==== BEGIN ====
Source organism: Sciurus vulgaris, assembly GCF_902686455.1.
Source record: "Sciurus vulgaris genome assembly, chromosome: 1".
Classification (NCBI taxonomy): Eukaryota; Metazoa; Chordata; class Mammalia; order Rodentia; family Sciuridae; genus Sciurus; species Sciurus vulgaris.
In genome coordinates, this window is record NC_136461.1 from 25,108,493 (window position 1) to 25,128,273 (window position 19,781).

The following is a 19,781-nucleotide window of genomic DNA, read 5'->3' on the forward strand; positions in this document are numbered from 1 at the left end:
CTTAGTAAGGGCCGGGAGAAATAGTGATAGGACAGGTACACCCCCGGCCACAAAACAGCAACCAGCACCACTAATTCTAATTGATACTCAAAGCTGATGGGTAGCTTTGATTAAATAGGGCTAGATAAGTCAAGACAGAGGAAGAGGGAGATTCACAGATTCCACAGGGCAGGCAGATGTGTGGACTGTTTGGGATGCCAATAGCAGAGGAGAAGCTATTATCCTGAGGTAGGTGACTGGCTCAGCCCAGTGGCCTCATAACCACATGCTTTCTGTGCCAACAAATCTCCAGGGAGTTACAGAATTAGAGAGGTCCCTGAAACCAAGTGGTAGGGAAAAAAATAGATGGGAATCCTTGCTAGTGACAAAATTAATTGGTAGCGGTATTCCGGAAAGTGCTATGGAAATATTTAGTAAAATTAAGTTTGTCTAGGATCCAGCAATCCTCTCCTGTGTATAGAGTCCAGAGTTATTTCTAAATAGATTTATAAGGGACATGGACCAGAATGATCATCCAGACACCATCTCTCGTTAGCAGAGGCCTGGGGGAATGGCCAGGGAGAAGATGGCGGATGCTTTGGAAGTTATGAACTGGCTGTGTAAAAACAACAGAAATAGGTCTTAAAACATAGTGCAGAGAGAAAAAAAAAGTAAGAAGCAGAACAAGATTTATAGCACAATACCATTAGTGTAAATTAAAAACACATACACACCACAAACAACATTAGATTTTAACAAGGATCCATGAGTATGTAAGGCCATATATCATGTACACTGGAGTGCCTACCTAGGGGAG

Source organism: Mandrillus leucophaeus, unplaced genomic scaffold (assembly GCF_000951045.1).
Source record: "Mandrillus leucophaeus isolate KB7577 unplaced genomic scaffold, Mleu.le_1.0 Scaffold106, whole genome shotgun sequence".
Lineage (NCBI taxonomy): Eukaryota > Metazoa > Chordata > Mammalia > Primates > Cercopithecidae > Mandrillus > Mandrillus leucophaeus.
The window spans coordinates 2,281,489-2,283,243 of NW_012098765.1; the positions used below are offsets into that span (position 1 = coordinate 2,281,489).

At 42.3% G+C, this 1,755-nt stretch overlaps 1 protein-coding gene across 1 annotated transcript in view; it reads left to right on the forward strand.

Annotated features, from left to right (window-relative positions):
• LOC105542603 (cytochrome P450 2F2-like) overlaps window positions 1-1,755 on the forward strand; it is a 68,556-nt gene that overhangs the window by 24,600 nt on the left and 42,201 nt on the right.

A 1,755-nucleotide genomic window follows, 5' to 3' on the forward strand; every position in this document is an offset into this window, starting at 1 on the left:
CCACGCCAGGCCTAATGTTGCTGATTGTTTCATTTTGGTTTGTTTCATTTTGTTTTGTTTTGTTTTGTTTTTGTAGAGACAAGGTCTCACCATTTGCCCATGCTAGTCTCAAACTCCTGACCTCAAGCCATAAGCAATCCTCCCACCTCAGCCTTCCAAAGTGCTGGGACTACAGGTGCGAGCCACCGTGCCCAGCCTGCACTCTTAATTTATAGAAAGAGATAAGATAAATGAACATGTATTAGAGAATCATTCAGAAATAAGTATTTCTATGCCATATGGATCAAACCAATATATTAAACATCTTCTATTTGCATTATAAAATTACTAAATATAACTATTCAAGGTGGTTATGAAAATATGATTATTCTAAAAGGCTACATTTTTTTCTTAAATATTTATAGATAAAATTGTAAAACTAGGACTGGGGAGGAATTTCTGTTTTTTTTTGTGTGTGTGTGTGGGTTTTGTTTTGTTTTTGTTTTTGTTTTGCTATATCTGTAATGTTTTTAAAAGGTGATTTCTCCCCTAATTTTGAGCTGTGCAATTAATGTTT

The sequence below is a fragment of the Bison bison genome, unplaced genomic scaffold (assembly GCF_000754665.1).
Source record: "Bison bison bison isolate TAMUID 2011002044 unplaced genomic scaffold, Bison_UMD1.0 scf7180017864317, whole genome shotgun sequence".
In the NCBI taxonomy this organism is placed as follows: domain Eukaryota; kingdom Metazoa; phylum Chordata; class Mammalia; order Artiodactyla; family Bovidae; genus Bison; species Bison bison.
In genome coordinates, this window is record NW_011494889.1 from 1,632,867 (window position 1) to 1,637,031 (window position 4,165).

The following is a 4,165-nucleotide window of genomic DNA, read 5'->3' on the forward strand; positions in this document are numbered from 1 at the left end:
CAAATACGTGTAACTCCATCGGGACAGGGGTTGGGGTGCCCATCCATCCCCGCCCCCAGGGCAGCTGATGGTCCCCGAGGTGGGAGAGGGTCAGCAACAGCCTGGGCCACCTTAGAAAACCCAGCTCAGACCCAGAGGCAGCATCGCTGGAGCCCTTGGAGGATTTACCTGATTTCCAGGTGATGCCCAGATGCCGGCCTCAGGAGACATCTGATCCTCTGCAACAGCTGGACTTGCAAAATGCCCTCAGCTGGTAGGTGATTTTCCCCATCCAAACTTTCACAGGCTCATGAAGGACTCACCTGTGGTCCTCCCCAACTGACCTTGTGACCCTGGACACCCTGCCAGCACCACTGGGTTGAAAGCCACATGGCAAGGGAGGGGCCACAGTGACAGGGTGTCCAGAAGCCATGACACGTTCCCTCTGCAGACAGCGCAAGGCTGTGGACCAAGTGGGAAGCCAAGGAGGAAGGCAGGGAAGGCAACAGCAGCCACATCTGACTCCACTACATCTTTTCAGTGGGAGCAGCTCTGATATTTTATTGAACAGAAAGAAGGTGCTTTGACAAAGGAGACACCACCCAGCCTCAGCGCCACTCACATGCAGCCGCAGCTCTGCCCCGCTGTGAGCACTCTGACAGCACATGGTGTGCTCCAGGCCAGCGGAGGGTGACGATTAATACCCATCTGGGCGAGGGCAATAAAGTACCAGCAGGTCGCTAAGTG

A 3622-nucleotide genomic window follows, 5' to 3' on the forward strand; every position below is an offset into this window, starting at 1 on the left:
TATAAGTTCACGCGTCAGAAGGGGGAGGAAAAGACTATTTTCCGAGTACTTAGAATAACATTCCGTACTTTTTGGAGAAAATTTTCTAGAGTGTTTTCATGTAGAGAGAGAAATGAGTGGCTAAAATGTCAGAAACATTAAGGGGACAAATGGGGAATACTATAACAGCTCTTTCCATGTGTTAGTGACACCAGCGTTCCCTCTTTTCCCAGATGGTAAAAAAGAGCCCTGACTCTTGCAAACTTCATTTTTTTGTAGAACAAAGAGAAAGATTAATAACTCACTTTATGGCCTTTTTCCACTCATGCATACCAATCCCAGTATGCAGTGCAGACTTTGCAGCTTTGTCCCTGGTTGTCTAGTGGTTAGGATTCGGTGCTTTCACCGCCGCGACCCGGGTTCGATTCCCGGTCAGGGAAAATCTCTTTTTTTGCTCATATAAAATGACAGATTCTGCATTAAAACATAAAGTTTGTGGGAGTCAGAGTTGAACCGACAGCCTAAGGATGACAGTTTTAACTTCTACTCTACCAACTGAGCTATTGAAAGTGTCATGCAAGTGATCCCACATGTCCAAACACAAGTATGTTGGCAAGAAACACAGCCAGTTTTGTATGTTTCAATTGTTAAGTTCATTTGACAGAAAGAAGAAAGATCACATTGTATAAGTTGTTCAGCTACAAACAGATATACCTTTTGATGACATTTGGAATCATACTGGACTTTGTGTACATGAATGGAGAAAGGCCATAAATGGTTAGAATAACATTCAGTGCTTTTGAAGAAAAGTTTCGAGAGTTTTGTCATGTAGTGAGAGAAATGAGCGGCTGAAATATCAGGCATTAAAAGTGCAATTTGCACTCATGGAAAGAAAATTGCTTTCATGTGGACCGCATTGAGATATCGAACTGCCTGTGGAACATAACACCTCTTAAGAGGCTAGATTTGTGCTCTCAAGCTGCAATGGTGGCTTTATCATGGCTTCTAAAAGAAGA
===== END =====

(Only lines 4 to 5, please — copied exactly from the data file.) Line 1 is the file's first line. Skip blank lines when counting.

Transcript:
In genome coordinates, this window is record NC_136461.1 from 25,108,493 (window position 1) to 25,128,273 (window position 19,781).

The following is a 19,781-nucleotide window of genomic DNA, read 5'->3' on the forward strand; positions in this document are numbered from 1 at the left end: